Being a mathematician, I had a natural interest in technical trading in the financial market using the various forms of signals on charts for stocks and commodities. The signals give indications of when buyers are over whelming sellers and vice versa. The trader can make money rapidly, according to the theory, if he/she reads the signs in the way that is put forward. The rhetoric seems to be plausible from a mathematical point of view.
However, the proponents of this strategy do not address some fundamental issues. They claim the strategy will make money. The first question is who loses that money? The brokers obtain some of the money for providing services. So if an amateur trader acquires say $10,000 over a year, who loses it? Insiders and professional traders using high speed algorithms are in a much better position to make money than an amateur. Of course this discrepancy could be partly explained in the past by the creation by governments of money. However, those days are almost certainly over.
Some traders will doubtless continue to make money by wise selection of stocks, bonds or currencies or by having advantages due to insider knowledge and fast trading software. They will continue to take the cream off the top. The amateur trader using pricing signals on charts will probably still have an advantage over those who invest their savings in managed funds. However, as economic growth transitions to contraction, the useful pricing signals will become scarcer and more signals will be fallacious. Ironically, the amateur trader may well make money as it loses value so their real wealth does not improve. So technical trading is a fascinating game in which there will be more losers than winners as the generation of real wealth in the community dies down.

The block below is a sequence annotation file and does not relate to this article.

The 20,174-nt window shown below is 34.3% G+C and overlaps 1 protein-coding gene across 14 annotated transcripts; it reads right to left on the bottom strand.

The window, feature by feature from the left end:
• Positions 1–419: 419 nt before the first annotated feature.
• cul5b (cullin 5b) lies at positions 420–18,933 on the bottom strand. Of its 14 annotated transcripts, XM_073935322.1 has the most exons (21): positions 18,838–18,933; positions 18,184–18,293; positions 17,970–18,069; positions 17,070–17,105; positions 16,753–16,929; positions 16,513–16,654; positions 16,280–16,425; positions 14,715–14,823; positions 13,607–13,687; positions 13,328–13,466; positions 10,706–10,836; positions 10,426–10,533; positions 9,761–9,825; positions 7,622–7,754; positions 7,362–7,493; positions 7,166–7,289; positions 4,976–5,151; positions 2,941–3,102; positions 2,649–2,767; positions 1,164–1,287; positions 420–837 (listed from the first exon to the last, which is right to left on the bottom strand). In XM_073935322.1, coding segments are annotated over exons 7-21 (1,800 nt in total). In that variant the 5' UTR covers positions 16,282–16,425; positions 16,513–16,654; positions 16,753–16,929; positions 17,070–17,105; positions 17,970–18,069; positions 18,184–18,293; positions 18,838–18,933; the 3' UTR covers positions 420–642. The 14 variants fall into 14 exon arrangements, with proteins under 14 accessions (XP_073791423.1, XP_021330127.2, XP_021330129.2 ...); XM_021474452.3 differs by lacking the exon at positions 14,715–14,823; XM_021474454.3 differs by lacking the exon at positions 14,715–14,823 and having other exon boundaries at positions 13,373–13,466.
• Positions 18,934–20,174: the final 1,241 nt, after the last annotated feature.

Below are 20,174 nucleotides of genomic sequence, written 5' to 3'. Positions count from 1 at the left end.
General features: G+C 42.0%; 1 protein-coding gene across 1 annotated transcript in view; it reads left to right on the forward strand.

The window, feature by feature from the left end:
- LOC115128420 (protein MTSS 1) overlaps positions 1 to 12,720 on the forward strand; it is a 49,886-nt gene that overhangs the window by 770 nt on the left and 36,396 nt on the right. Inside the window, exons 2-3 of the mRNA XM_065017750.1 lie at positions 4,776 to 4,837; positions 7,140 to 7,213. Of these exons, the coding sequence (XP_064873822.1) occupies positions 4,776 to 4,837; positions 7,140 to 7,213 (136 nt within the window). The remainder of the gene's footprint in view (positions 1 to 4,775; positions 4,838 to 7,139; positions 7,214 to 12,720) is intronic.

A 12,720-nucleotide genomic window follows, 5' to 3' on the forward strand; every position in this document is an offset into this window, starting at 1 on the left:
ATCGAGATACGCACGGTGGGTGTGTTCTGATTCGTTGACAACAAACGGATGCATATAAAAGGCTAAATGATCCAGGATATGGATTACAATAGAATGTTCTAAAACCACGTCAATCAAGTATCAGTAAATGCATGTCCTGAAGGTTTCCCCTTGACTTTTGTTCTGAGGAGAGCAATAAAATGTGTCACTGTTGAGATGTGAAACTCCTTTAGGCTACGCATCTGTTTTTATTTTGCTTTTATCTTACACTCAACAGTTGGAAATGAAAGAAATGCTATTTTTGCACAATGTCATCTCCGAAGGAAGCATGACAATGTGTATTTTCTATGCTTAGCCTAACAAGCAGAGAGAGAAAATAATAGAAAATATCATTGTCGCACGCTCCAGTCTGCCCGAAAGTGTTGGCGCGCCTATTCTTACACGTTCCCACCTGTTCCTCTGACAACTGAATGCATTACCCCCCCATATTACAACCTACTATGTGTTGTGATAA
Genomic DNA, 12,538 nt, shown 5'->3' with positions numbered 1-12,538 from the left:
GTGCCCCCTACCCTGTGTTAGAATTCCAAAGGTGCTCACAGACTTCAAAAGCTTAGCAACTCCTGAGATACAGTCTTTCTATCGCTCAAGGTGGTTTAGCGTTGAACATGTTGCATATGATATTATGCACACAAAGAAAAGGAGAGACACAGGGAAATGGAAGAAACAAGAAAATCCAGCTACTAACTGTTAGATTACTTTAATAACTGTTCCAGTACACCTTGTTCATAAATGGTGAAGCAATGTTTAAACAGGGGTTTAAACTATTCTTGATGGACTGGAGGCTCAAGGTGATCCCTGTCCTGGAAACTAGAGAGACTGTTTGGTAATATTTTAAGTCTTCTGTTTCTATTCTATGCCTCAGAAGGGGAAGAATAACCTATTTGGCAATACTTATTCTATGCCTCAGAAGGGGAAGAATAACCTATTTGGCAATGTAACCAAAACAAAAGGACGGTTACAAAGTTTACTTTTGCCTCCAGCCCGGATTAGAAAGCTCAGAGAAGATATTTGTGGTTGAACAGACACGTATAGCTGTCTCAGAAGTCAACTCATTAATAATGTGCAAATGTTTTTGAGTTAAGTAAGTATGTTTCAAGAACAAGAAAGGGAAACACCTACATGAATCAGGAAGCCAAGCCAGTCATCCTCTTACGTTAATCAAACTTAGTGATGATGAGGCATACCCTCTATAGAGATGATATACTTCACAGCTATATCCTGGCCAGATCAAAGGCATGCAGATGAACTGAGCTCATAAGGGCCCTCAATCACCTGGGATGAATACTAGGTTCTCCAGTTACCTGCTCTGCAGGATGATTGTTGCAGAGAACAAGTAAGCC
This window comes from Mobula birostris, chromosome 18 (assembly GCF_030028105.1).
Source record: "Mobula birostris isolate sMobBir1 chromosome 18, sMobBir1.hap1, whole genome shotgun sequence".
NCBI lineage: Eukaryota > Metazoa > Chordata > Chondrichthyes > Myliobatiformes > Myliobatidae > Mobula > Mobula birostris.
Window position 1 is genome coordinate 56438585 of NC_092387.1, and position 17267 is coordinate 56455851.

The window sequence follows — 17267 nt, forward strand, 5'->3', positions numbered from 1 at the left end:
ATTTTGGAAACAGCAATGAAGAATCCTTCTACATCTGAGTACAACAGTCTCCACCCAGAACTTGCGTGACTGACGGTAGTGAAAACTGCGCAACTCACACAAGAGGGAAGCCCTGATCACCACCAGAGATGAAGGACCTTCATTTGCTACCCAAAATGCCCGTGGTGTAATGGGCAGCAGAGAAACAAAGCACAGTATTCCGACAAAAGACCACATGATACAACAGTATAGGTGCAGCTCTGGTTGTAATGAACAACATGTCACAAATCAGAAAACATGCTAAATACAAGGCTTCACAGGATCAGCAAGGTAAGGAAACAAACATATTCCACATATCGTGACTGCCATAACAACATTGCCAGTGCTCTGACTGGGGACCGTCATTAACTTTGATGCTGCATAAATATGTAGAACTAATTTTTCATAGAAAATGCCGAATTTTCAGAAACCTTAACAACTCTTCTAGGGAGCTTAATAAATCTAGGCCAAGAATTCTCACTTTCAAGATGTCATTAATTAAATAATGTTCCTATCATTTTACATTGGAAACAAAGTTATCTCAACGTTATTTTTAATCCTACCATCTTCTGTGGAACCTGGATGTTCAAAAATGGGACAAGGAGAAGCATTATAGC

The philosophy underpinning technical trading is that pricing data provides insight into what buyers and sellers will be doing. The data indicates only what they have done up to the present.Those who believe that this data provides a useful forecast should think about forecasting the toss of a coin. There is no possible way of knowing whether it will end up as a head or tail. This inherent uncertainty about forecasting needs to be borne in mind when vested interests make claims about forecasting.
The common view that it is possible to make money will slowly die as the ability to create it out of thin air declines. Society will have to relearn the value of earning money by making a useful contribution to operations.